If one walks down the Marble Street as far as where it turns to the left , there it is seen on the right : the Ephesus Library of Celsus, one of the most beautiful ruins in the city. This library was built in 135 A.D.
by Julius Aquila, in memory of his father Celsus Polemeanus of Sardis, Roman senator and governor-general of the province of Asia.
The main reading room is reached through a marble-paved yard 70 feet wide and a staircase with 9 steps with two bases for statues on the sides. The main floor of the reading room, which measures 36 feet by 55 feet, is built on raised substructures with the interior walls separated from the exterior walls by a corridor, making the library completely moisture-proof.
The facate, which was in two storeys and approximately 53 feet high, was richly adorned with columns, reliefs and statues. With the exception of the bases of columns, which are in their original site, most of these are now in museums in Vienna. The walls of the library were built of brick and rubble, but the interior parts and the floor were covered with coloured marble.
Across the main reading-room there was a round niche used for making offerings and on the wall, a picture of Celsus, after whom the library was named. In the square niches on the right and left of the round niche were placed boxes to keep rolls of manuscripts. There was a two-storeyed gallery in front of these niches. Underneath the round niche was a well-preserved and richly adorned marble sarcophagus in which C. Julius Celsus Polemeanus was buried. The life of Celsus was inscribed in Greek and Latin on the bases of the statues on both sides of the staircase leading on the library. Four statues of young women placed in the niches in the exterior walls of the lower storey symbolized the four main virtues : Wisdom, Character, Knowledge and Understanding. These statues are now in Vienna.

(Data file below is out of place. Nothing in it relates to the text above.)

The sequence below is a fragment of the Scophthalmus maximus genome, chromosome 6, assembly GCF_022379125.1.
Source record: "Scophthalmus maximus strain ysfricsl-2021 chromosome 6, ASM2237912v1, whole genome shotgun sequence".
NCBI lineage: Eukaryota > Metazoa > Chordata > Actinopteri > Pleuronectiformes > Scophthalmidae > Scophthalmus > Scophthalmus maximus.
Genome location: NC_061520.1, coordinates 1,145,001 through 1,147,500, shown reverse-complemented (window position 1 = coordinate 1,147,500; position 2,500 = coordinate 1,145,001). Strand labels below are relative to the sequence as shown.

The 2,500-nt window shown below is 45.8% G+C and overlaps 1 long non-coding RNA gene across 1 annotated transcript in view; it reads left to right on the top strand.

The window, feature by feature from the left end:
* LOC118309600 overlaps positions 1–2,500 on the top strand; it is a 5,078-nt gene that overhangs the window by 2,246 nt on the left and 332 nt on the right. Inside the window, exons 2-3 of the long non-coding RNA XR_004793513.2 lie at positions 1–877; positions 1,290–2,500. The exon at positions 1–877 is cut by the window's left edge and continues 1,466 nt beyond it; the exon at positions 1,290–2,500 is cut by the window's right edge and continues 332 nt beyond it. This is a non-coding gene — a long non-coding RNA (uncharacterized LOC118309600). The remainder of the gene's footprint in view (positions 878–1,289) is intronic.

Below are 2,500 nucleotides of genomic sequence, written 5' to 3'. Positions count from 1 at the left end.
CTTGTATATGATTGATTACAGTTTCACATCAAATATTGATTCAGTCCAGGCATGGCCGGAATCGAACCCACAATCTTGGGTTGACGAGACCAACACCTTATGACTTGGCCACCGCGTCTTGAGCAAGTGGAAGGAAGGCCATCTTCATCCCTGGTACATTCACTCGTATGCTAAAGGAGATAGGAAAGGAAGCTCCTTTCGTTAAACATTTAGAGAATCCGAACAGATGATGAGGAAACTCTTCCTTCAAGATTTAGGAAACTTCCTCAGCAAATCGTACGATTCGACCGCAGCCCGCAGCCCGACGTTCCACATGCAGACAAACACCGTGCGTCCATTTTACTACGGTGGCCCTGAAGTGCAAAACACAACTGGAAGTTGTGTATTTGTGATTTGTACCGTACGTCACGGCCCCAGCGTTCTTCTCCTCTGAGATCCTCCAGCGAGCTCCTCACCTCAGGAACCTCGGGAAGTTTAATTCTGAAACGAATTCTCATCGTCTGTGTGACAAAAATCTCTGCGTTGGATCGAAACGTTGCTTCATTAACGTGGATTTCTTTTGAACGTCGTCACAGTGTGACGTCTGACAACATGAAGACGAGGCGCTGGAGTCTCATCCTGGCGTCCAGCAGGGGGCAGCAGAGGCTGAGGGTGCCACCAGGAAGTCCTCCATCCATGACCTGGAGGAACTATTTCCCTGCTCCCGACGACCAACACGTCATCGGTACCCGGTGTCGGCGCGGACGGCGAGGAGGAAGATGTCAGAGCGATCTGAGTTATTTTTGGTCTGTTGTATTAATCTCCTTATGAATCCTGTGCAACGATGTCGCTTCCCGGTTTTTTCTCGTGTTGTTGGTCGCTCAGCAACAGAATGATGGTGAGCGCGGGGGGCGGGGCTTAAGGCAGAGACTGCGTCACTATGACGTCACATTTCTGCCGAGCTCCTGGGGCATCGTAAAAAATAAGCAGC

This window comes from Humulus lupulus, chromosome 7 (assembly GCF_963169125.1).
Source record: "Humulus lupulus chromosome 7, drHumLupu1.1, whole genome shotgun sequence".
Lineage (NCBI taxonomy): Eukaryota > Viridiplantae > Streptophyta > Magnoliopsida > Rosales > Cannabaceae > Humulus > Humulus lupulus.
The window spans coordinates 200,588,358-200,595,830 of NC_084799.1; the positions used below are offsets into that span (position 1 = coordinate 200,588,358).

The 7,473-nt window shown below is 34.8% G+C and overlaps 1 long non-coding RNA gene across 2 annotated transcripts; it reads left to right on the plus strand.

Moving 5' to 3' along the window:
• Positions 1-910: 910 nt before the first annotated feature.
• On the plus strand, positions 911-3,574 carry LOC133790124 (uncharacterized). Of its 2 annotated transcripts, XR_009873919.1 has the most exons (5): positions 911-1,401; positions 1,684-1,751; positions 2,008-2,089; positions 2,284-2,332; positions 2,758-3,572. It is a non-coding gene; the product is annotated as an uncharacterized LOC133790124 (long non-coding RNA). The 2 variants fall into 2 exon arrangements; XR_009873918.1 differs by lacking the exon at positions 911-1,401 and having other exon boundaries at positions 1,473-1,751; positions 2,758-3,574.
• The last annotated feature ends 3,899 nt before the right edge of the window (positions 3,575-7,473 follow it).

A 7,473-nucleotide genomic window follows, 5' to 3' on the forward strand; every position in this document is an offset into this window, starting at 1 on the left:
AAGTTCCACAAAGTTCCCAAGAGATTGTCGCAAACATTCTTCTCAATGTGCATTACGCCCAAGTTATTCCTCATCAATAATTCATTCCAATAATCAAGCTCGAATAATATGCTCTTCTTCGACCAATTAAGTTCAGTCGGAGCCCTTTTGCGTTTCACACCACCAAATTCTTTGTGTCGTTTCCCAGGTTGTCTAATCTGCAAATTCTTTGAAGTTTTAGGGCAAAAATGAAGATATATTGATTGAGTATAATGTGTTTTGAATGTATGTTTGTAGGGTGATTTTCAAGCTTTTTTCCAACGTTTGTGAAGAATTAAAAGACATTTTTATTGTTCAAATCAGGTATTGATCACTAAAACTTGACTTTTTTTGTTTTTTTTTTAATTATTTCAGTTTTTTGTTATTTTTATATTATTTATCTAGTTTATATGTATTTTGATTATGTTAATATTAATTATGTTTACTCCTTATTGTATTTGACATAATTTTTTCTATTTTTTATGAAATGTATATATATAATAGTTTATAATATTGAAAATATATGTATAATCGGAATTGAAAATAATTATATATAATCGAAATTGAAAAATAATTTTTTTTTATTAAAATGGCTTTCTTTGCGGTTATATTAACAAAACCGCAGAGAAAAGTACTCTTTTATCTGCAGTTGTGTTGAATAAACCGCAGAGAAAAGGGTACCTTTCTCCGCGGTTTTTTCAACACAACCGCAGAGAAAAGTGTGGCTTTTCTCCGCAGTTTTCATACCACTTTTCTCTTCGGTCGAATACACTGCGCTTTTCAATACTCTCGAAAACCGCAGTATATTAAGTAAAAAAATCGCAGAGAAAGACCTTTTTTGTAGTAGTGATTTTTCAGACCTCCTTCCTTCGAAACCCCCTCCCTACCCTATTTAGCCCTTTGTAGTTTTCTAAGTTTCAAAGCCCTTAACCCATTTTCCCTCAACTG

During excavations in 1903 a statue was a found here which represents a bearded and armoured man. This statue, which in the Archaeological Museum in Istanbul, either represents Celsus or his son Aquila.